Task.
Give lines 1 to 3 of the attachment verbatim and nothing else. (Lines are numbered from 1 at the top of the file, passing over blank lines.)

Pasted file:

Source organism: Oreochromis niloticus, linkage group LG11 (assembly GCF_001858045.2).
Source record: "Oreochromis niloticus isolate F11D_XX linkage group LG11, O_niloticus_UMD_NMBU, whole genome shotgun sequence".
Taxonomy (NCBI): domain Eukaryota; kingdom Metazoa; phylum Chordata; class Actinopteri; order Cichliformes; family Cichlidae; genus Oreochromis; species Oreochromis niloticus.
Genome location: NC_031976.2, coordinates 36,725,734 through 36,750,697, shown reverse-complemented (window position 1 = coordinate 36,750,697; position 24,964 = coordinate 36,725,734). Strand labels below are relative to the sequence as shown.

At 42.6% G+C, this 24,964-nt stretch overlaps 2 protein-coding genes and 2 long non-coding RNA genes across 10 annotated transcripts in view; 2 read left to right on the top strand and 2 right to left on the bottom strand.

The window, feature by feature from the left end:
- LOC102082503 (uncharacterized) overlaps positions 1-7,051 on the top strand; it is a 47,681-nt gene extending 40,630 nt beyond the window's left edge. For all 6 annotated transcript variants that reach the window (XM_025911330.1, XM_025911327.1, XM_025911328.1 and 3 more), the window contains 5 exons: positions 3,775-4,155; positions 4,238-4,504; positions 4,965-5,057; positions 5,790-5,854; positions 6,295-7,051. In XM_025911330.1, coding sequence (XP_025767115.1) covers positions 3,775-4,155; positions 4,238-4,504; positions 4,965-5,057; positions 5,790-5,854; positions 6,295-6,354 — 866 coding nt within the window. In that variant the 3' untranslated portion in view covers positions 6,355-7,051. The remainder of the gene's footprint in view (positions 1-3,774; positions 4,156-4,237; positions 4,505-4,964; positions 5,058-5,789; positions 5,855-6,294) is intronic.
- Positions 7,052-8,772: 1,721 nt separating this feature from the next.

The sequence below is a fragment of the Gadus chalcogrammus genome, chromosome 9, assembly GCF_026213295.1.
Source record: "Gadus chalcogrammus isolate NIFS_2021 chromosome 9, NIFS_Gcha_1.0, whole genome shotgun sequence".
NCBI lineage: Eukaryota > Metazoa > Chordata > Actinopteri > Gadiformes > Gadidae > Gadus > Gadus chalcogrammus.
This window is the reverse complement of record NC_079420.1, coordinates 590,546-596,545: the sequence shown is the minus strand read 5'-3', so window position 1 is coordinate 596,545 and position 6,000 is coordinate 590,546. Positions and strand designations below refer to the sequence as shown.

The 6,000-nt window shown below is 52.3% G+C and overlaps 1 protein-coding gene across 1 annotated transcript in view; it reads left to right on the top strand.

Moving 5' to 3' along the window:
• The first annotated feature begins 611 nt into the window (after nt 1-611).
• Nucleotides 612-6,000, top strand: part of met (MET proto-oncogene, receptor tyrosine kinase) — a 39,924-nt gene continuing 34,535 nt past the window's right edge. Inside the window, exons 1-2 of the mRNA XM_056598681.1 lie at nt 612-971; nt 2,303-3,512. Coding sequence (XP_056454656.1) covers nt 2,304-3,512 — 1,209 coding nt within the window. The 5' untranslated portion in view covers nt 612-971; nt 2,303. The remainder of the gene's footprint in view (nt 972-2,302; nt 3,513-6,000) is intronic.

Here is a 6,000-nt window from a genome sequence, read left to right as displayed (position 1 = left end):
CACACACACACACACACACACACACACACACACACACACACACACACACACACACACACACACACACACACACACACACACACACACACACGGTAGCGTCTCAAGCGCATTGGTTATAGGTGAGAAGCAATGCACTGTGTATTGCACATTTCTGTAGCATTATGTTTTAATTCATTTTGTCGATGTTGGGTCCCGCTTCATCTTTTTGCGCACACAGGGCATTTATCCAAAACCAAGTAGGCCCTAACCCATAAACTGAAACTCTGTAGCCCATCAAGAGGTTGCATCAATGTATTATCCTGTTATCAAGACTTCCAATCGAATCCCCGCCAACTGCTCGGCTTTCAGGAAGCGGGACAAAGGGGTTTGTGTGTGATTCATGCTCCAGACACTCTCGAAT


Source organism: Oreochromis niloticus, linkage group LG11 (assembly GCF_001858045.2).
Source record: "Oreochromis niloticus isolate F11D_XX linkage group LG11, O_niloticus_UMD_NMBU, whole genome shotgun sequence".
Taxonomy (NCBI): domain Eukaryota; kingdom Metazoa; phylum Chordata; class Actinopteri; order Cichliformes; family Cichlidae; genus Oreochromis; species Oreochromis niloticus.